This study investigated whether characteristics of childhood and adolescent sexual abuse (i.e., force and type of sexual activity) were related to adult sexual risk behavior, and whether these associations differed by gender. This research benefited from several methodologic strengths. For example, we sampled a large group of both men and women who reported sexual abuse; this large and diverse sample allowed exploration of two sexual abuse characteristics and gender differences. We also used psychometrically sound measures and a computer-administered survey, known to result in higher, and presumably more candid, rates of socially stigmatized and sensitive behaviors (Schroder et al., 2003
). These strengths increase confidence in the validity and generalizability of the results.
A key set of findings was that (1) sexual abuse with penetration as well as (2) sexual abuse with force and penetration were both related to higher rates of adult sexual behavior compared to (3) sexual abuse without force and without penetration and (4) no sexual abuse. This pattern of findings corroborates results from research investigating the mental health sequelae of sexual abuse, which indicate that force (e.g., Bulik, Prescott, & Kendler, 2001
; Rind et al., 1998
; Rodriguez, Ryan, Kemp, & Foy, 1997
) and penetration (e.g., Briere & Elliott, 2003
; Bulik et al., 2001
) are associated with worse psychological outcomes; the current research also adds to the limited body of research suggesting a relation between force and penetration, and later sexual behavior (e.g., Cinq-Mars et al., 2003
; Fergusson et al., 1997
). The effect sizes for the association between sexual abuse and later sexual behavior were small to medium, indicating that other variables besides sexual abuse account for a large portion of the variance in adult sexual behavior. The latter finding is consistent with the idea that adult sexual behavior is influenced by multiple environmental as well as individual factors (Smith & Subramanian, 2006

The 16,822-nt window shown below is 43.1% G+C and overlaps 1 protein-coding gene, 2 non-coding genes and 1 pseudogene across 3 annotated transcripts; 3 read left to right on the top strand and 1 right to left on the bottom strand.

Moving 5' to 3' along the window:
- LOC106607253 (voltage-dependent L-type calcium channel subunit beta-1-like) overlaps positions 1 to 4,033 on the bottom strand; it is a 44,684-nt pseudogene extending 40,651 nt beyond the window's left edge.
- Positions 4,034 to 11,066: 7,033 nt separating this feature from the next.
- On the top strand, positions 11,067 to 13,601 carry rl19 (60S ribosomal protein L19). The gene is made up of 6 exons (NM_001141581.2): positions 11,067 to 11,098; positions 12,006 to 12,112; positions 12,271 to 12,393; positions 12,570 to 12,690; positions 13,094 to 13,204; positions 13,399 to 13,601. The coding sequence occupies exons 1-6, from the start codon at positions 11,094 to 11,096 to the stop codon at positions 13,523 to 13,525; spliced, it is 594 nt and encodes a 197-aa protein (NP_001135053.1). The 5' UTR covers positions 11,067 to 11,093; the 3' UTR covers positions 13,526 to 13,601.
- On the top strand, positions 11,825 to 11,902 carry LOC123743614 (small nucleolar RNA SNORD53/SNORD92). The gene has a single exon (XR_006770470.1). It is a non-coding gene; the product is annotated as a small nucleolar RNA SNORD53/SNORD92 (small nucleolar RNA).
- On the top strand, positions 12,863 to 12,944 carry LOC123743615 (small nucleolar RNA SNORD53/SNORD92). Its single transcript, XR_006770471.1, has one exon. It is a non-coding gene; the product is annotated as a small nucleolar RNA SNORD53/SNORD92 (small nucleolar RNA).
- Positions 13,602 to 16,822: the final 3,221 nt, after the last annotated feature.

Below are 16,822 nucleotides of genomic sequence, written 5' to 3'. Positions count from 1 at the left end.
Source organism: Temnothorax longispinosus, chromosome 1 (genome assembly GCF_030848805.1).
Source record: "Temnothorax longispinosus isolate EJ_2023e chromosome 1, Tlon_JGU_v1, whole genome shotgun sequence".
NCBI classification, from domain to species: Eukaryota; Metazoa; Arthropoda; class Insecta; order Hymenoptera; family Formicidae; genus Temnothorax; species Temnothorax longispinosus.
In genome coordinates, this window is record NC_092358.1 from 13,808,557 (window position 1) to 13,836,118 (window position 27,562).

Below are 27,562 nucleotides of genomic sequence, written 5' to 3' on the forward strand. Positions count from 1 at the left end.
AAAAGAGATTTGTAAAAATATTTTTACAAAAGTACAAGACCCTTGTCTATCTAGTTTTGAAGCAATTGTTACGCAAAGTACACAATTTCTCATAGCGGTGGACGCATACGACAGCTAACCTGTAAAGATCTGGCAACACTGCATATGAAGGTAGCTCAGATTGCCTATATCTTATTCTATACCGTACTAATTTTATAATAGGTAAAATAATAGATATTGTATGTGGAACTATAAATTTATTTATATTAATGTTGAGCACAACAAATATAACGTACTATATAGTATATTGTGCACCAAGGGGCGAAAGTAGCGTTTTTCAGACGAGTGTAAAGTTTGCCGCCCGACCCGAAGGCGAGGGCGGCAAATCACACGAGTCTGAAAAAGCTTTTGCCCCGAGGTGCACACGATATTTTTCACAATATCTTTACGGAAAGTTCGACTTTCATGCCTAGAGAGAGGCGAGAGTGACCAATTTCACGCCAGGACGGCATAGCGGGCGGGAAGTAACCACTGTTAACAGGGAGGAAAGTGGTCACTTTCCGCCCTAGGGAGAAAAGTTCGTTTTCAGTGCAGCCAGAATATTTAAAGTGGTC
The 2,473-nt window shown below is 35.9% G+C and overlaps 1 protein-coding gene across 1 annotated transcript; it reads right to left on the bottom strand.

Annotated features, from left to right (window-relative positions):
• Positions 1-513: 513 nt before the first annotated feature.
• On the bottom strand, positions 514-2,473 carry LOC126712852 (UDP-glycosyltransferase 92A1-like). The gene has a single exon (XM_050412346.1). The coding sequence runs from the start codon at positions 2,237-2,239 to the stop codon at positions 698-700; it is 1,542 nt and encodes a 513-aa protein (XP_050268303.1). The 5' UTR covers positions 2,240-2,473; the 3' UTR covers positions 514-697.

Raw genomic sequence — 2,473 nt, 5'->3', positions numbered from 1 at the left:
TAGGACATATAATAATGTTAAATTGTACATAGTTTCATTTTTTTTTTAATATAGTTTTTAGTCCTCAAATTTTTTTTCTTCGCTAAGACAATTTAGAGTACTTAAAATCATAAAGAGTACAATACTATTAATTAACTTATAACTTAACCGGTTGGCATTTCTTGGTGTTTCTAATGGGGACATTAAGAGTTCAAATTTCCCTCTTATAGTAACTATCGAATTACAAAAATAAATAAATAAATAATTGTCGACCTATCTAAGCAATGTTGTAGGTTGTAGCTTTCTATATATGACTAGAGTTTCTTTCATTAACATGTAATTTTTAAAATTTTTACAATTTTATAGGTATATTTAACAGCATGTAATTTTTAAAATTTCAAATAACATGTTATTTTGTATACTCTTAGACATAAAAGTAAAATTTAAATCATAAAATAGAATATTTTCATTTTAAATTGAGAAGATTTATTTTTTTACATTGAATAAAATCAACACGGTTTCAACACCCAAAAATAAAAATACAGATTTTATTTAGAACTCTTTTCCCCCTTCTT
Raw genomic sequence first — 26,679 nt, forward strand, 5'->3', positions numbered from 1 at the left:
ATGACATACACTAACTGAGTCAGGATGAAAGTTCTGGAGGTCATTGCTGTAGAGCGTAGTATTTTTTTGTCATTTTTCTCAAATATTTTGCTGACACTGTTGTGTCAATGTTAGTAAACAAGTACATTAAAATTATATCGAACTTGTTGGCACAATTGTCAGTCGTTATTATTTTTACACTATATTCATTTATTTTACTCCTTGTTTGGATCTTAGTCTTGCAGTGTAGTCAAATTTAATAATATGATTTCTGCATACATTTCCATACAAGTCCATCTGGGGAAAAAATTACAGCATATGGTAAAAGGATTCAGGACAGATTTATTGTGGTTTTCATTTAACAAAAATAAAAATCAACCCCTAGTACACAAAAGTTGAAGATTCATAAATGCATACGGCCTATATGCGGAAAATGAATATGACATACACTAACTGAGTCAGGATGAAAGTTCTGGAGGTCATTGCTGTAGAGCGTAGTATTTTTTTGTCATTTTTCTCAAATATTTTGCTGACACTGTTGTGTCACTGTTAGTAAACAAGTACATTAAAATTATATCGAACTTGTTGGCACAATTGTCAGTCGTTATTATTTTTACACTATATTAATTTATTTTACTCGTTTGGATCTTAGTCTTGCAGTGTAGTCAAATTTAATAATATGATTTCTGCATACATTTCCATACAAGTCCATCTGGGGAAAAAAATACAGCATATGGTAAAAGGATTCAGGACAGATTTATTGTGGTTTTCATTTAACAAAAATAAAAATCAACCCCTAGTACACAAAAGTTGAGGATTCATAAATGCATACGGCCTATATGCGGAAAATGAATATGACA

Penetration by itself (i.e., without force) and penetration in combination with force were associated with increased sexual risk behavior relative to those who were abused without force and without penetration, and those who were not abused. The sole difference between the penetration only and the penetration plus force groups involved sex trading, where those who experienced sexual abuse with force and penetration reported engaging in a greater frequency of sex trading, relative to those who experienced sexual abuse with penetration and no force. However, this finding was qualified by a significant gender-by-abuse interaction. Because only a very small number of participants reported sexual abuse with force but without penetration (i.e., forced kissing or fondling), we were unable to investigate the impact of force only.
A somewhat unexpected finding was that the group that reported sexual abuse without force and without penetration did not differ significantly from the nonabused group on any of the sexual behavior outcomes. Future investigation of the relation between sexual abuse and adult sexual behavior might find it fruitful to conduct more fine-grained assessments of the sexual experiences that involve only large age differentials to determine how these experiences are perceived by both men and women, and whether such experiences influence subsequent sexual behavior.